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A row of cider apple trees in the orchard at Albion Prairie Farm, located just east of Stoughton, Wis. Photos by Michael P. King
A row of cider apple trees in the orchard at Albion Prairie Farm, located just east of Stoughton, Wis. Photos by Michael P. King

A lot of cider apple trees — the kind that produce fruit for hard apple cider — aren’t easy to come by. Most of them are old European or American heirloom varieties that aren’t readily available for commercial purchase. And you can’t just grow the trees you want by planting seeds from your favorite apple. No two apple seeds are alike; each contains a unique mix of genetic material.

To propagate artisanal cider trees, you often have to graft.

That’s exactly what 50 people opted to do on a Saturday afternoon last spring as participants in the inaugural Hard Cider Apple Grafting Workshop hosted by the UW–Madison Center for Integrated Agricultural Systems (CIAS). Crowded around tables in a basement room in Moore Hall, they learned eagerly about grafting while awaiting the opportunity to try their own hands at the ancient technique.

Grafting is both a science and an art. Which is why a set of experts, including Amaya Atucha, a CALS and Extension fruit crop specialist, was on hand to explain and show how it works. Grafting involves taking a small branch from the tree you want to propagate (a scion) and connecting it to the bottom portion of a different apple tree (the rootstock). It must be done in such a way that the vascular systems of the two trees connect and fuse, “so they heal up together and become one unit,” says Atucha. It takes just a few precise cuts with a grafting knife and something to secure the bond.

“For the first cut, your goal is to get an inch-long, gradual angle across the base of the branch,” explains Matt Raboin MS’10 of Brix Cider, located near Barneveld, Wisconsin, as he demonstrates the cut to the attentive group. “You want a nice flat, straight surface.”

Next, he cuts a little flap into the base of the branch. He repeats the cuts on the rootstock and then brings the scion and rootstock together, slipping one flap over the other, and gives a push.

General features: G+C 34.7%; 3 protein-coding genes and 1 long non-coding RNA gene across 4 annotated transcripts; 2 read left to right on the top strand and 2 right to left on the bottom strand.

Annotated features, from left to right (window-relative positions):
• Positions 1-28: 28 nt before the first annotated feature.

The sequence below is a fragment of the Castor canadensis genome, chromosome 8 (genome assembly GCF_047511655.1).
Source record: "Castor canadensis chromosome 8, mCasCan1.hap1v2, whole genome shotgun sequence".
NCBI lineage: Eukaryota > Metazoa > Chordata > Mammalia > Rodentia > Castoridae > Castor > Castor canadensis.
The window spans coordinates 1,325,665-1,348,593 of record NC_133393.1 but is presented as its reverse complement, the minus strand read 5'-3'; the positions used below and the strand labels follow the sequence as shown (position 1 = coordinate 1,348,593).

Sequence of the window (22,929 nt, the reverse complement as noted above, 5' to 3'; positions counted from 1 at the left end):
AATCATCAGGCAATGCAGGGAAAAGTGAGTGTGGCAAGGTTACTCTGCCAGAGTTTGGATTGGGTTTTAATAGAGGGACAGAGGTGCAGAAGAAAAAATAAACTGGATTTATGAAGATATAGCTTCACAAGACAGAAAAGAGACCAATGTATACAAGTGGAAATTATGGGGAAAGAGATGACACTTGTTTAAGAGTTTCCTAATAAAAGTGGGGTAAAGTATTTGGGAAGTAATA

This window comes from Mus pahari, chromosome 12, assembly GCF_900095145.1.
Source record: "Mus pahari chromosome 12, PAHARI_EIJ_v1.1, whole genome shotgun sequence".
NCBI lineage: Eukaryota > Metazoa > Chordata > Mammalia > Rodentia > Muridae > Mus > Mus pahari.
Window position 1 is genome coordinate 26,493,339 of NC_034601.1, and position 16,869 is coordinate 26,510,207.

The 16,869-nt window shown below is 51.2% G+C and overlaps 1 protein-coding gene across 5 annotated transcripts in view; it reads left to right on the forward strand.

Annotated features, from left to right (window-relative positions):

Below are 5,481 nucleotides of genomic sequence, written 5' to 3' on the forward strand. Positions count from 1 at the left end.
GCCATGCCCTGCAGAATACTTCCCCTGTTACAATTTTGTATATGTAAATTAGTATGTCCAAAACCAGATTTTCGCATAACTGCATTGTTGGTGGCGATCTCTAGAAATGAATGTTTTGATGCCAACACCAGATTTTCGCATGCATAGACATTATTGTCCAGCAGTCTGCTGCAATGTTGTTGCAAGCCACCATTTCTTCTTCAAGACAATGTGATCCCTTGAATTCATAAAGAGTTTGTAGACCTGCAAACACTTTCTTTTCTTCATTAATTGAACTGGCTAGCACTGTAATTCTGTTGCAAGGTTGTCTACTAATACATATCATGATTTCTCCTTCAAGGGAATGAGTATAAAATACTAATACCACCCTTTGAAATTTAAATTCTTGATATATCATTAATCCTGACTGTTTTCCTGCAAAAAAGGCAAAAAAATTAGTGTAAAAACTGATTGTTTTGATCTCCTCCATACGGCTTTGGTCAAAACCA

Paul Whitaker, of Wausau, Wis., lines up his graft junction during a cider apple grafting workshop hosted by the Center for Integrated Agricultural Systems at D.C. Smith Greenhouse on the UW–Madison campus.
Paul Whitaker, of Wausau, Wis., lines up his graft junction during a cider apple grafting workshop hosted by the Center for Integrated Agricultural Systems at D.C. Smith Greenhouse on the UW–Madison campus.

“Basically, it’s a puzzle; you’re fitting these two pieces together,” notes Marie Raboin MS’10, while showing how to secure the juncture with a wrap of stretchy tape. Marie and Matt, a married couple, co-own Brix Cider.

At this point, workshop participants are set loose to try the technique, known as the “whip and tongue” approach to grafting. Each selects an assortment of scions, grabs some rootstock, and then hunkers down to practice the cuts. It’s a messy, mesmerizing scene: A room full of enthusiastic, knife-wielding, novice grafters in deep concentration amid a jumble of branches, roots, and dirt.

“It’s like an adult kindergarten room, but instead of construction paper and scissors everywhere, there are branches and roots and grafting knives,” says CIAS associate director Michelle Miller BS’83, who organized the event as part of the center’s broader efforts to support Wisconsin’s craft cider industry.

Hard cider, a traditional drink of early America, has been making a comeback in recent years — in Wisconsin and around the nation. Among those who want to participate in this renaissance, including hobbyists and entrepreneurs, there’s an eagerness to learn how to graft and to procure cider apple trees.

“At the workshop, we were sharing scions from some unusual, cider-specific apple varieties that are hard to find,” Miller says. “There’s a lot of interest in that.”

Over the past few years, CIAS has been partnering with Wisconsin cider businesses, including Brix Cider, The Cider Farm near Hollandale, and others, to assess and address the needs and challenges of the state’s burgeoning cider industry. Together they have been working to help rediscover and rebuild some of the cider knowledge that was lost in the past, including information about which trees grow well in the state and what their apples taste like in cider form.